Basketball

Duncan Radakovich goes up for a shot, while Kamden Niemann (2) and Keegan Hensley try to contest it.

A year later, the Cody boys basketball team feels more mature, more ready, and also anxious for some revenge.

Last season, the Broncs moved into 4A at the same time seven of the top eight players graduated. It was not a recipe for instant success. The squad finished 4-18, though it was playing its best ball at the end of the season.

This year the players are seasoned, there’s considerable experience returning, and rather than facing new circumstances just about every time they go on the road, they have been around the block.

“We have a lot of good seniors,” said Tristan Blatt, who is one of them, “a lot of leaders. We know what we need to do now.”

Last season guard Elijah Leyva, now redshirting at Northwest College, led the state in scoring. He was the only returnee. The current seniors did a lot of learning on the job and they are much more used to their roles.

“Most of us played a lot last year,” said Hunter Hays. “It makes us a lot more comfortable.”

Hays said he grew from 6-foot-1 to 6-3 and feels that will make him a more powerful rebounder.

“I got taller,” Hays boasted.

Leyva brought long range to the backcourt. A step or two inside half-court and he was liable to throw up a three-pointer. He made enough of them to turn in several games of 25-plus points.

Coach Jacob Kraft expects the Broncs to display more diversified scoring for the 2019-20 season, which opens with games Dec. 12-14 at the Gillette Tournament.

“I think we will have several players with eight points or so a game,” Kraft said.

Although he tried to downplay the move into the big-school classification last year, Kraft admits the new and tougher opponents made for a distinct obstacle at the same time four starters were breaking in.

On the first day of pre-season practice in Sweitzer Gym in late November, Kraft had 38 players signed up, 16 of them freshmen after a year short on such newcomers. He had to cut players, but in addition to his core group of seniors, Kraft will have underclassmen on the varsity.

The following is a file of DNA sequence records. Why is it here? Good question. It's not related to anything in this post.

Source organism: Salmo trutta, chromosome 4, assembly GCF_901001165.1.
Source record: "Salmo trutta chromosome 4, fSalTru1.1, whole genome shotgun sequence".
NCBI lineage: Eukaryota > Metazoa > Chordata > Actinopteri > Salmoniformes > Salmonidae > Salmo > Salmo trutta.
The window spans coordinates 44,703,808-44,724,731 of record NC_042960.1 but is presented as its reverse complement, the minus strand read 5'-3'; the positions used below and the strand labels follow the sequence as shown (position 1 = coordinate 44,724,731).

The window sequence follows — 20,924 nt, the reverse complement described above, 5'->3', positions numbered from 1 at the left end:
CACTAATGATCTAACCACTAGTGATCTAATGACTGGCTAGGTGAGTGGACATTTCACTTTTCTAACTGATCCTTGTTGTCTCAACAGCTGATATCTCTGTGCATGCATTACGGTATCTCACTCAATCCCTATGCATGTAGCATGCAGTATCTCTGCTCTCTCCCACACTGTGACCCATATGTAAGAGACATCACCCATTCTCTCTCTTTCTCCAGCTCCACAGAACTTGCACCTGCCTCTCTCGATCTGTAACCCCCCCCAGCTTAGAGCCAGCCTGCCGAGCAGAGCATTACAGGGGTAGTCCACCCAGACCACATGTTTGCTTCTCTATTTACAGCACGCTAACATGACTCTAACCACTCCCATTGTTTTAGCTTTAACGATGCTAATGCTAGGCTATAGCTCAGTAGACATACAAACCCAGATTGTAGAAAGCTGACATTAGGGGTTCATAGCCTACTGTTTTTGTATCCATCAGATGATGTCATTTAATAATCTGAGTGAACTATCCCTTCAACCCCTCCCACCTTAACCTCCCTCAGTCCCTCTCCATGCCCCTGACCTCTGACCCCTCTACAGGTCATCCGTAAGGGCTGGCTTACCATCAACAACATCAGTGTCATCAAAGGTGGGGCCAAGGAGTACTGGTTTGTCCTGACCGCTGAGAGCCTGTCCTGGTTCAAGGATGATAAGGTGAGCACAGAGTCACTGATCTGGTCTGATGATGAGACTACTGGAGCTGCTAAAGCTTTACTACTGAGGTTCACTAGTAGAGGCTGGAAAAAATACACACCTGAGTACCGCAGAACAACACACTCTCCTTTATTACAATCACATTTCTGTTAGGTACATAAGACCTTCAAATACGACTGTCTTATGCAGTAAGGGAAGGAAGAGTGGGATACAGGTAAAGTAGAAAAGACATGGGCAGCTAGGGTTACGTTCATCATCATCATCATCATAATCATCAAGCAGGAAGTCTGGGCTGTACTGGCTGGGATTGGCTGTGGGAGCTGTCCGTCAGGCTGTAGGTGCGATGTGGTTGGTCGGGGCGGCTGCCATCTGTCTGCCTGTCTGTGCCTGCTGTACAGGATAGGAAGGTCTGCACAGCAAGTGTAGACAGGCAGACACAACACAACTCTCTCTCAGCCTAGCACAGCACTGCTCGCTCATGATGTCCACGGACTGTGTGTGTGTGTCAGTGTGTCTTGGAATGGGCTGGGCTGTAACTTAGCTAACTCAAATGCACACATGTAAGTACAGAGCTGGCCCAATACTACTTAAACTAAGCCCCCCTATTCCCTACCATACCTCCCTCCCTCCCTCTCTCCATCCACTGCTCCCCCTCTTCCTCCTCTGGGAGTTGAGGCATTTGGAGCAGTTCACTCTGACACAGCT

“Numbers are not an issue,” Kraft said. “We were so raw last year. This year we line up more balanced. We have that other year under our belt.”

This group of seniors have been together for years, through middle school, when Kraft coached them there, as well.

“I’ve been with this senior class since they were in seventh grade,” Kraft said.

Center Duncan Radakovich noted the same thing.

“I’ve been playing with these guys since grade school,” Radakovich said. “I think we can be really good. We’ve got the chemistry.”

Several of the key players on the basketball team were teammates on the state semi-final football team, Radakovich, Blatt and Hays, among them. They completed their football season on a Friday and were shooting around within two days, trying to refresh their skills in another sport.

Point guard Coy Novakovich did not play football, but played as much basketball as he could in the fall after attending a basketball camp at Creighton University in Omaha, Neb., over the summer. During some of the drills Kraft supervised in early practice, Novakovich finished them off with three-point shots.

Blatt said the adjustment from football to basketball will come quickly. He just completed a season as an All-State defensive back. He said he has to get in the groove of playing defense now without tackling anyone.

“It’s kind of hard the first couple of weeks,” Blatt said. “My first three games last year I fouled out.”

As far as the Broncs are concerned, last year can stay in the rearview mirror.

“We have a ton more experience than we did last year,” said Jackson Davis. “We just weren’t ready for 4A.”

Davis said he played hoops whenever he could, pick-up games, shooting by himself, at the high school or the Rec Center.

“I’ve got to slow myself down and become a spot-up shooter,” he said.

The Broncs definitely offer opportunities for outside shooters this year.

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